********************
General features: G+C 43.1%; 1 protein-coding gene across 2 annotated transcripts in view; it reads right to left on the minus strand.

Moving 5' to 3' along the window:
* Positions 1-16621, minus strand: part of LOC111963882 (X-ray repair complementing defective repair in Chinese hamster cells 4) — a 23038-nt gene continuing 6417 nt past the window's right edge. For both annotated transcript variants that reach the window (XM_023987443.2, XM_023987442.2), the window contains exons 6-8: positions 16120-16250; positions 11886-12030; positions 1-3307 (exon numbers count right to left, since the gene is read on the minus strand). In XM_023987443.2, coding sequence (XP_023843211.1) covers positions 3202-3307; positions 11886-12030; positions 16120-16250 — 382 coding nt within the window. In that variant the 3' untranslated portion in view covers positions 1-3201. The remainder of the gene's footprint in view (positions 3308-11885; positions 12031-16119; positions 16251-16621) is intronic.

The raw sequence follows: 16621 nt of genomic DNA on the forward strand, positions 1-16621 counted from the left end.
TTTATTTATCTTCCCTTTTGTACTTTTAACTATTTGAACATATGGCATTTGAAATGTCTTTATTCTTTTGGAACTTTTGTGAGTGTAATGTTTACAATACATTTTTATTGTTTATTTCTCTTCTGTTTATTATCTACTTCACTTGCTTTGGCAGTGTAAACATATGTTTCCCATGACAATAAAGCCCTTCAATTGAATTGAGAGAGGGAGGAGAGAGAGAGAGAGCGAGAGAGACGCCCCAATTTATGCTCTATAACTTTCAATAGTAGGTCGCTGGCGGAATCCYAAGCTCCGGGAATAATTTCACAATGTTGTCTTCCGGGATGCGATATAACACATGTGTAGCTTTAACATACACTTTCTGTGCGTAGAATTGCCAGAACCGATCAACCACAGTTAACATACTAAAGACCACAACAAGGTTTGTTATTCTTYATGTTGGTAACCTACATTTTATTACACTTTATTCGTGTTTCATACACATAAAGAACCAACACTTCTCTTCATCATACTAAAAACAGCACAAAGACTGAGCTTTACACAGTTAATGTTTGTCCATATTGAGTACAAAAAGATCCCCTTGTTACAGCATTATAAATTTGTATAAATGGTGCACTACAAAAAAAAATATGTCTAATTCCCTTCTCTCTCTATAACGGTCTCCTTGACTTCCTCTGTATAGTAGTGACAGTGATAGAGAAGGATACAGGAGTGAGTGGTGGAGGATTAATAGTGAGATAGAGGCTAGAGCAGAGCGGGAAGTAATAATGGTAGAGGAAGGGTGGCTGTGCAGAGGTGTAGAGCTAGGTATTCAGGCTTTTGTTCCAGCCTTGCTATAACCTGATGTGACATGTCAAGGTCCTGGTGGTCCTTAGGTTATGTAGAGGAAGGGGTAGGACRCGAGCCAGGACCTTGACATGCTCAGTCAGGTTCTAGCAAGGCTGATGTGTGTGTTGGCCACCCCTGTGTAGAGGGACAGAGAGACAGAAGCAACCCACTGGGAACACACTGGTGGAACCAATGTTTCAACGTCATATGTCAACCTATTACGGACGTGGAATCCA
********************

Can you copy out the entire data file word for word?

General features: G+C 43.1%; 1 protein-coding gene across 2 annotated transcripts in view; it reads right to left on the minus strand.

Moving 5' to 3' along the window:
* Positions 1-16621, minus strand: part of LOC111963882 (X-ray repair complementing defective repair in Chinese hamster cells 4) — a 23038-nt gene continuing 6417 nt past the window's right edge. For both annotated transcript variants that reach the window (XM_023987443.2, XM_023987442.2), the window contains exons 6-8: positions 16120-16250; positions 11886-12030; positions 1-3307 (exon numbers count right to left, since the gene is read on the minus strand). In XM_023987443.2, coding sequence (XP_023843211.1) covers positions 3202-3307; positions 11886-12030; positions 16120-16250 — 382 coding nt within the window. In that variant the 3' untranslated portion in view covers positions 1-3201. The remainder of the gene's footprint in view (positions 3308-11885; positions 12031-16119; positions 16251-16621) is intronic.

The raw sequence follows: 16621 nt of genomic DNA on the forward strand, positions 1-16621 counted from the left end.
TTTATTTATCTTCCCTTTTGTACTTTTAACTATTTGAACATATGGCATTTGAAATGTCTTTATTCTTTTGGAACTTTTGTGAGTGTAATGTTTACAATACATTTTTATTGTTTATTTCTCTTCTGTTTATTATCTACTTCACTTGCTTTGGCAGTGTAAACATATGTTTCCCATGACAATAAAGCCCTTCAATTGAATTGAGAGAGGGAGGAGAGAGAGAGAGAGCGAGAGAGACGCCCCAATTTATGCTCTATAACTTTCAATAGTAGGTCGCTGGCGGAATCCYAAGCTCCGGGAATAATTTCACAATGTTGTCTTCCGGGATGCGATATAACACATGTGTAGCTTTAACATACACTTTCTGTGCGTAGAATTGCCAGAACCGATCAACCACAGTTAACATACTAAAGACCACAACAAGGTTTGTTATTCTTYATGTTGGTAACCTACATTTTATTACACTTTATTCGTGTTTCATACACATAAAGAACCAACACTTCTCTTCATCATACTAAAAACAGCACAAAGACTGAGCTTTACACAGTTAATGTTTGTCCATATTGAGTACAAAAAGATCCCCTTGTTACAGCATTATAAATTTGTATAAATGGTGCACTACAAAAAAAAATATGTCTAATTCCCTTCTCTCTCTATAACGGTCTCCTTGACTTCCTCTGTATAGTAGTGACAGTGATAGAGAAGGATACAGGAGTGAGTGGTGGAGGATTAATAGTGAGATAGAGGCTAGAGCAGAGCGGGAAGTAATAATGGTAGAGGAAGGGTGGCTGTGCAGAGGTGTAGAGCTAGGTATTCAGGCTTTTGTTCCAGCCTTGCTATAACCTGATGTGACATGTCAAGGTCCTGGTGGTCCTTAGGTTATGTAGAGGAAGGGGTAGGACRCGAGCCAGGACCTTGACATGCTCAGTCAGGTTCTAGCAAGGCTGATGTGTGTGTTGGCCACCCCTGTGTAGAGGGACAGAGAGACAGAAGCAACCCACTGGGAACACACTGGTGGAACCAATGTTTCAACGTCATATGTCAACCTATTACGGACGTGGAATCCA